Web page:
A set of iconic photos from 2017 show brightly coloured fields which, at first glance, look like meadows filled with flowers in full bloom. It takes a while to register that the images aren’t of verdant fields, but ones filled with bicycles: hundreds and thousands of two-wheelers, stacked end-to-end in what came to be called China’s bicycle graveyards.
The fields were the remains of a countrywide boom-to-bust bike share scheme. The scheme had captured the world’s imagination for its innovative use of technology involving a smart digital lock and GPS. The digital lock innovation was a game changer for China, which was once known as the “kingdom of bicycles“, before the rapid growth of its automobile industry.
The bike share schemes presented a cost-effective alternative solution to traveling in cars, easing traffic congestion in the process. Ofo, one of the country’s most well-known bike share companies, had wanted to present a technology-driven transport solution that could serve the needs of people who wanted to travel short distances. They had aimed to match up the existing number of bikes in service with the number of people who needed them. The scheme was a hit with investors seeking green transport solutions for China. Ofo was not the only one to gain interest – its competitors such as Mobike and Bluegogo also garnered substantial interest from venture capitalists and investors.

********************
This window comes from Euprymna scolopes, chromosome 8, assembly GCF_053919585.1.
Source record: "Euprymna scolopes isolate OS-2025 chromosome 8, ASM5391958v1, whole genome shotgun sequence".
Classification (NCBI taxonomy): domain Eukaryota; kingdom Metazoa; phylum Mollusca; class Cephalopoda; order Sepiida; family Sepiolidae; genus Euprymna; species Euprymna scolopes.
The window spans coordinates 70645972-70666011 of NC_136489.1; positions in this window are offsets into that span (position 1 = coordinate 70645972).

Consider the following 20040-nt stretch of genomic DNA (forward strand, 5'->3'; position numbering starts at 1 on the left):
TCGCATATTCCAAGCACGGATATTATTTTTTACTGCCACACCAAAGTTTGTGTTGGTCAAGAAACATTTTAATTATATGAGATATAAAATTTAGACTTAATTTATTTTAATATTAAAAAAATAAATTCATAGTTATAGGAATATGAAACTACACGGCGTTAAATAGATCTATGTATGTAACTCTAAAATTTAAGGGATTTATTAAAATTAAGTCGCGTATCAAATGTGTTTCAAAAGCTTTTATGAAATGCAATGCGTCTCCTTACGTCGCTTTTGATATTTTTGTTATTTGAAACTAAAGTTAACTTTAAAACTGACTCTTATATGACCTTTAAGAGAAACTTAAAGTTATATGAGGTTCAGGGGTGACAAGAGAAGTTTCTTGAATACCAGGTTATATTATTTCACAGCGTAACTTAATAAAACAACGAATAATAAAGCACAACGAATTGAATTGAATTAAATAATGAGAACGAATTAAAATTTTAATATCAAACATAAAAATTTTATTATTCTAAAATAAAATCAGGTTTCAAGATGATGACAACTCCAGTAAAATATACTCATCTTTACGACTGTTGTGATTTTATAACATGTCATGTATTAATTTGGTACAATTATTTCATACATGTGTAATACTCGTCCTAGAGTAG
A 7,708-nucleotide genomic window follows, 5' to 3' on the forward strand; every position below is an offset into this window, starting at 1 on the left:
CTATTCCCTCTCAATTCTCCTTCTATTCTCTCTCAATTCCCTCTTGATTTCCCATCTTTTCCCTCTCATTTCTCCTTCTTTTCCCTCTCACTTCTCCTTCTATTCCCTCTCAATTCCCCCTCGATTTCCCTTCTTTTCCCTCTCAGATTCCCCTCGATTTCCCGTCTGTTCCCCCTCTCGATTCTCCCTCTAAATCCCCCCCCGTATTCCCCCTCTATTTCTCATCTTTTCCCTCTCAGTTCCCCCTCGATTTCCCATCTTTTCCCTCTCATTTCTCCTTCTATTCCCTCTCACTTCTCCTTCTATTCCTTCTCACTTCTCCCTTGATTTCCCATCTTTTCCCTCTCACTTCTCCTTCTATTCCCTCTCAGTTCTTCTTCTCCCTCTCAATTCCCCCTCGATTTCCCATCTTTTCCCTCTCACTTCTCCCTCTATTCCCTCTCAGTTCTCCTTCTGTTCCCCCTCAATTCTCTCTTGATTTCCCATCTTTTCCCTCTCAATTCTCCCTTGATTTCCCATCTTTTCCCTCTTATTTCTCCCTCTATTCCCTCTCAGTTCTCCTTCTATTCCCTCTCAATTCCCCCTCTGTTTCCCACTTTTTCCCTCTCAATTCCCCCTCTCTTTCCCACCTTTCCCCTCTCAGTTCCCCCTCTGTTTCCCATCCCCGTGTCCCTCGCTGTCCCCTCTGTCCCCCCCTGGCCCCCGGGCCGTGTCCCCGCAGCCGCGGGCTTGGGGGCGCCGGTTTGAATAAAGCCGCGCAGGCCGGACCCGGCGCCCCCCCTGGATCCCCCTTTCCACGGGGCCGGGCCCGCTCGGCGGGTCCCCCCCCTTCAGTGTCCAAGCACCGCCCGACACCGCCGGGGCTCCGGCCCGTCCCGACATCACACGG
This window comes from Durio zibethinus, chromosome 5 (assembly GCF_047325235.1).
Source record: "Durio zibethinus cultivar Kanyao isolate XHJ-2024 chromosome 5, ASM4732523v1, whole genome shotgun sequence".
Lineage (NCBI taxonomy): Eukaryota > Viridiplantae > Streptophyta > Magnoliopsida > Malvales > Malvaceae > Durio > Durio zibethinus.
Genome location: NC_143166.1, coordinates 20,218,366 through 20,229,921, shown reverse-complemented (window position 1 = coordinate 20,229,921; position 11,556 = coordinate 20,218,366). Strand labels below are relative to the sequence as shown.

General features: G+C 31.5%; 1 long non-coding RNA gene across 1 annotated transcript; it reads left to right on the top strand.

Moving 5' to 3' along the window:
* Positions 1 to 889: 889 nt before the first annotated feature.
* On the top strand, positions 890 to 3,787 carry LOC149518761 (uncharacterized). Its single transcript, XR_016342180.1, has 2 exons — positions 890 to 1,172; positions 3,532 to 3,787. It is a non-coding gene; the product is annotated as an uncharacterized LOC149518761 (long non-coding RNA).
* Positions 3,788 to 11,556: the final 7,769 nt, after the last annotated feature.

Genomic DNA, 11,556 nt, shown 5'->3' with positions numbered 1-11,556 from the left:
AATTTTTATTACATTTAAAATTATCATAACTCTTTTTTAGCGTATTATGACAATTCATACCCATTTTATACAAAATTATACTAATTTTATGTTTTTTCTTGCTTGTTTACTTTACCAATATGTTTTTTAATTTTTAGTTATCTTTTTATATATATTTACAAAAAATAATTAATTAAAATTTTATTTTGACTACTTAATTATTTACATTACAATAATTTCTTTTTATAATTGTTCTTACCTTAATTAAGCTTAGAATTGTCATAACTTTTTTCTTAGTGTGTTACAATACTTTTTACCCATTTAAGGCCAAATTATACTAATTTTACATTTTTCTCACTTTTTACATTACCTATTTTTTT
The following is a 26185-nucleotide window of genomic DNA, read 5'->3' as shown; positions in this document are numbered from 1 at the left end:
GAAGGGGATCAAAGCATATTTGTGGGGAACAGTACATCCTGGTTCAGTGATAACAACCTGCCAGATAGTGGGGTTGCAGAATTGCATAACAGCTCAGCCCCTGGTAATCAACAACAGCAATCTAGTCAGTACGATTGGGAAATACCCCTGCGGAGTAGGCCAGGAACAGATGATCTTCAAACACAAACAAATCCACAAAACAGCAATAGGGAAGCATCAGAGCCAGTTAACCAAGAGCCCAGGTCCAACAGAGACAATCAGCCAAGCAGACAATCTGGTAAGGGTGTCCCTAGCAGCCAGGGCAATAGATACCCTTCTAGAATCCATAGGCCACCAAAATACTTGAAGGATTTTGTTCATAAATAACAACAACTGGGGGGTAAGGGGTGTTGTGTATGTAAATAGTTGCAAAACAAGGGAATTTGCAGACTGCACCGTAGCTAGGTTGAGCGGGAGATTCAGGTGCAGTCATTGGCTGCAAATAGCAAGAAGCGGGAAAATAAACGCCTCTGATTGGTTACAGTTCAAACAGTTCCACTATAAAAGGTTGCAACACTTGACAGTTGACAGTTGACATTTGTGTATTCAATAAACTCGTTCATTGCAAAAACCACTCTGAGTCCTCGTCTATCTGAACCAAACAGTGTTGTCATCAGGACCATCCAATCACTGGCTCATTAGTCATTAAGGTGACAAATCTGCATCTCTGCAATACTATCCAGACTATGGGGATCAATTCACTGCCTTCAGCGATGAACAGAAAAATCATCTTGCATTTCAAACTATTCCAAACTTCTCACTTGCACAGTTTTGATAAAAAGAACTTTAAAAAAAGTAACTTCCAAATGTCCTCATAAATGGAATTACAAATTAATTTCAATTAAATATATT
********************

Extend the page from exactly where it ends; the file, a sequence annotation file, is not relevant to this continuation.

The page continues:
But while these firms started off with healthy balance sheets, there was no regulatory framework under which these bikes might be gradually introduced and integrated into China’s existing public transport system. A sudden influx of what amounted to millions of bikes inundated China’s urban centres. The lack of regulation also allowed copycat bike share companies to spring up unchecked, so that at one point, there were more than 40 dockless bike share companies operating around the country, leading to an oversupply of shared bicycles.
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The sudden growth of the industry meant that China’s biggest cities including Shanghai and Hangzhou had to create their own guidelines which were meant to ring fence its players, because by this point, bikeshare bikes were being vandalised, stolen or simply ditched. At one point, more than 3,000 of these two-wheelers were reportedly found in rivers in southern China after a clean-up operation. Bikes are still being uncovered in rivers and vegetation to this day.
The graveyards where excess bicycles and those causing a nuisance were dumped became a massive recycling problem. The digital locks were complex to recycle, with some of the bikes even came with their own micro-sized solar panels, which would charge the bike’s batteries when the two-wheelers were not being used, says Kurt Kamminer, a US-based collector of shared bikes. There were other challenges for recycling too, including the durable solid tyres that were hard to separate from the frames.